1.10 — Damien Harris

Harris may not have done much at the NFL combine to outshine his peers, but he also didn’t underperform in any of his events. All’s well that ends well I guess. The most recent RSI indicated that Harris was the consensus No. 1 RB in the 2019 draft class, which should be expected for any RB that attends Alabama. Although Harris’s production profile gives me plenty of concerns, he profiles as a stereotypical two-down grinder who could be overdrafted by an NFL team and forced into a three-down bell-cow role. Given that we don’t know landing spots for any of the players, I’m willing to take a shot on the player who the scouts love and should find himself drafted into a favorable spot in a few months. — Hasan Rahim

1.11 — Noah Fant

Taking a TE in Round 1 may seem like a reach, but given the lack of elite fantasy options at the position currently in the league, Fant is a play on upside at a position of need for numerous teams. He’s young (21.3) and wildly athletic, ranking in the 95th percentile or better in the forty, vertical jump, broad jump, and three-cone. I expect him to end up a top-50 pick given his combine performance and overall profile. — Jordan Hoover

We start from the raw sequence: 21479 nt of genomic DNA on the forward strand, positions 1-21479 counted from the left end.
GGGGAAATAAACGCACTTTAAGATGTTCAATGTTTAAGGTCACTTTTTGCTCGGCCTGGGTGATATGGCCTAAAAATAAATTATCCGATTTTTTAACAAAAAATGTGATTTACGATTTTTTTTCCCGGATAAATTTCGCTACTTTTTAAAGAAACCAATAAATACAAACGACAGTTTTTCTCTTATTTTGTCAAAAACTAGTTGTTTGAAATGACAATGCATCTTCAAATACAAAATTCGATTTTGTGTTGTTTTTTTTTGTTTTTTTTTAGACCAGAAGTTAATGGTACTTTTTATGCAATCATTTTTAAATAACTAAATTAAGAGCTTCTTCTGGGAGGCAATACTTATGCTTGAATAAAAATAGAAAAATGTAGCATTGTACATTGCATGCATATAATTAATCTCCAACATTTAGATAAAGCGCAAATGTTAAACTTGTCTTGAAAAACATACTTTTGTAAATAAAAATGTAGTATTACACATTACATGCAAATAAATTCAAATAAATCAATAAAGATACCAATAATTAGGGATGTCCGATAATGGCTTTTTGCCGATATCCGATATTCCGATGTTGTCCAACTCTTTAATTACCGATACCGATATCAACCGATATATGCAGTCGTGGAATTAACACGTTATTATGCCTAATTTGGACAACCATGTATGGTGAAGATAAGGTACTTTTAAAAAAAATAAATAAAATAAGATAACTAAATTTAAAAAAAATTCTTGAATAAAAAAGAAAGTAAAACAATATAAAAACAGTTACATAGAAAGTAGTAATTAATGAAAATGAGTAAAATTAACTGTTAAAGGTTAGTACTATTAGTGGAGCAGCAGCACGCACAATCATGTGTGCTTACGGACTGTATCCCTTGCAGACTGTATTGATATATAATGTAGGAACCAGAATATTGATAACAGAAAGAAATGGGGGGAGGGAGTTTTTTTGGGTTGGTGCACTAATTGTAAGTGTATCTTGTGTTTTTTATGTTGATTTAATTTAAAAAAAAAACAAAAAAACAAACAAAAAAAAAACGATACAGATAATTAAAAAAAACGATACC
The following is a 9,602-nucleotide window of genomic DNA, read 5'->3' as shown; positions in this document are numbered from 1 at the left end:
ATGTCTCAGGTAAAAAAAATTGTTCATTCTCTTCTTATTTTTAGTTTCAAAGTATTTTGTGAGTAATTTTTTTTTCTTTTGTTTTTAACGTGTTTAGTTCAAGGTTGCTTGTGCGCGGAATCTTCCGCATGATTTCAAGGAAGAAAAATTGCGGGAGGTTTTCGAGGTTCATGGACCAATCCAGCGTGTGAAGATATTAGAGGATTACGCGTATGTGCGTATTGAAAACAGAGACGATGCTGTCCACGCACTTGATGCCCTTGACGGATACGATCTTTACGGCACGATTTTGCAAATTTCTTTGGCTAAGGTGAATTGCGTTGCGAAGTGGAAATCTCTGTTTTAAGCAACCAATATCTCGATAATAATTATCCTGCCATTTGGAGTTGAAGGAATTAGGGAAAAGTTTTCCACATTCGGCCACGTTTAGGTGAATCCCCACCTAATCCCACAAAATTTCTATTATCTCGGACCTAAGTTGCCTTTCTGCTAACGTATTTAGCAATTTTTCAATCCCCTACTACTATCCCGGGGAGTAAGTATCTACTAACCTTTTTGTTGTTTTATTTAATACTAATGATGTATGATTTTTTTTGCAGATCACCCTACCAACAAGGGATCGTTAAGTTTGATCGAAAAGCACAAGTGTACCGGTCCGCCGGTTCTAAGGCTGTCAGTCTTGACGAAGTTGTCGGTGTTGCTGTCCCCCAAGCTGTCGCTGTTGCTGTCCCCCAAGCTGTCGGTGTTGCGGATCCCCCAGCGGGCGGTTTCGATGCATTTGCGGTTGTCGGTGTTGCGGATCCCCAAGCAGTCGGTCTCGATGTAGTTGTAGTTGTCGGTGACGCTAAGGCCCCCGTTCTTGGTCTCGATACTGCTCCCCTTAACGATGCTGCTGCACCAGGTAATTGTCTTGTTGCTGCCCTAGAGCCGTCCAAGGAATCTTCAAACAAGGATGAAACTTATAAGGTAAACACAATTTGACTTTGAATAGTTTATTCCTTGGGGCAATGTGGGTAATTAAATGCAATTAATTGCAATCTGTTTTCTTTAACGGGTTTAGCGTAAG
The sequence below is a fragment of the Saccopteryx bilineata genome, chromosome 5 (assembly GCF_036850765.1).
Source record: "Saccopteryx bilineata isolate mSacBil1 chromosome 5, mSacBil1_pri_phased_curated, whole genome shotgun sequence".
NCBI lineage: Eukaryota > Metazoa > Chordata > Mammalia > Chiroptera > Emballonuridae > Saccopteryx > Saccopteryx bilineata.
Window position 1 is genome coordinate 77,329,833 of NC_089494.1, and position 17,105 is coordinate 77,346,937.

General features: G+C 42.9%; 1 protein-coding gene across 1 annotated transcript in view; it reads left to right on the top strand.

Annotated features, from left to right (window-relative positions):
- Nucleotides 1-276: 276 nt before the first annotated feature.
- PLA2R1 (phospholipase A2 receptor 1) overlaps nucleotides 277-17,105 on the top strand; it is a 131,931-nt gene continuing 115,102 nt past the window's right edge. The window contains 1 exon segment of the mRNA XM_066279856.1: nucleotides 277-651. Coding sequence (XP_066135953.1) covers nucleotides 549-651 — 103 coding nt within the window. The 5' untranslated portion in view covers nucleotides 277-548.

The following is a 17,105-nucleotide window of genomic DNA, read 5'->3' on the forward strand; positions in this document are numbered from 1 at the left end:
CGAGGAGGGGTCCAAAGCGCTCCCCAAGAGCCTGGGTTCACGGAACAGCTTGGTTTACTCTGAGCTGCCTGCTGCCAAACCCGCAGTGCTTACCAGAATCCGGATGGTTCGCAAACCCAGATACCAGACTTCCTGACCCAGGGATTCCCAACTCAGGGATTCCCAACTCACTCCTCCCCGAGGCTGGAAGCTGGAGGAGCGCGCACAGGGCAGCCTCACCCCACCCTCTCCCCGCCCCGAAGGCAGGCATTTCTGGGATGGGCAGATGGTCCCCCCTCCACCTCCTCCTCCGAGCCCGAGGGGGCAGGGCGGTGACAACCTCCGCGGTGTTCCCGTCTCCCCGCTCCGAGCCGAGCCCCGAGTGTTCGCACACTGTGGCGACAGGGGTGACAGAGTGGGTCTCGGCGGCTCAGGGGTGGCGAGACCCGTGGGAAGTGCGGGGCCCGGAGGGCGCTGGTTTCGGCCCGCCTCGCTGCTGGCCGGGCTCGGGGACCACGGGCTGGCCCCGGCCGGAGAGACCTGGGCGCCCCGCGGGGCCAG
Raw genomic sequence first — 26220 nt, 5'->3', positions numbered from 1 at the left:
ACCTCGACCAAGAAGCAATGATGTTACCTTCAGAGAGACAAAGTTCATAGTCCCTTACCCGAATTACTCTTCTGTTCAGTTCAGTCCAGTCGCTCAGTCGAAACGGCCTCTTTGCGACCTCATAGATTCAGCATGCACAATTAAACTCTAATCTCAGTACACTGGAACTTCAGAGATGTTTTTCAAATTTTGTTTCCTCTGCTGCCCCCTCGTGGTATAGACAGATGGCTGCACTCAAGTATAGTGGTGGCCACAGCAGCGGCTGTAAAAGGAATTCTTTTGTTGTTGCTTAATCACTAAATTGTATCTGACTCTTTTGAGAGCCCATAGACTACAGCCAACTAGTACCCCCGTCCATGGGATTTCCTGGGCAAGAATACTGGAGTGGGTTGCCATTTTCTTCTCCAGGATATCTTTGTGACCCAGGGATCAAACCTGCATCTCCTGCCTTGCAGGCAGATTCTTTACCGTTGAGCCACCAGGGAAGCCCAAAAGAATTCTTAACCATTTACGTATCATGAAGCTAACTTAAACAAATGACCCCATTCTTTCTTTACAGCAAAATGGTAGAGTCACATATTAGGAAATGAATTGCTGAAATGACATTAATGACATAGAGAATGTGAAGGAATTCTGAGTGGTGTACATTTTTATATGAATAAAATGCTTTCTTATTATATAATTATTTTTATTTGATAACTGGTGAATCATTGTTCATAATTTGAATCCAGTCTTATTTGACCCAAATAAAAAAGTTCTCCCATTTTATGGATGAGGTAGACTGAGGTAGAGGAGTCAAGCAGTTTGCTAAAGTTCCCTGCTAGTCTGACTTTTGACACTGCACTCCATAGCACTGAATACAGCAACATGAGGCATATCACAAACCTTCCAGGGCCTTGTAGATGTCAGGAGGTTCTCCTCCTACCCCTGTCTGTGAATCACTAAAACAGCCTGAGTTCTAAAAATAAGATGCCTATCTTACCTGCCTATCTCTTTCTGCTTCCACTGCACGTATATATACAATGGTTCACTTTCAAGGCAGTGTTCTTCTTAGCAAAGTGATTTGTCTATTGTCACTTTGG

1.12 — David Montgomery

I’m happy to take the discount on a scout favorite that also topped many fantasy analysts’ RB rankings entering the combine. Montgomery’s 4.64 forty time was in the range of what was expected of him, and his 10-foot-1-inch broad jump matched other “athletic” RBs like Damien Harris and Darrell Henderson. I also suspect that Montgomery’s measurables may have been negatively impacted by an effort to distinguish himself as a “big back” in a class full of speedier, under-sized talents–his 222-pound combine weight is a good 5-10 pounds heavier than he was listed in college. Regardless, his tackle-breaking ability and workhorse traits, as well as no red flags as a pass-catcher 3 make him a solid pick here. Fun fact: Montgomery’s 77 3/8-inch wingspan is almost two full inches wider than Kelvin Harmon’s. —Devin McIntyre

  1. I know, you’d have to either be a contestant on an episode of Fear Factor or a judge on an episode of Chopped to eat a cherry on top of something that also has gravy on it — but just go with me here.  (back)
  2. See what I did there?  (back)
  3. 36 receptions as a sophomore  (back)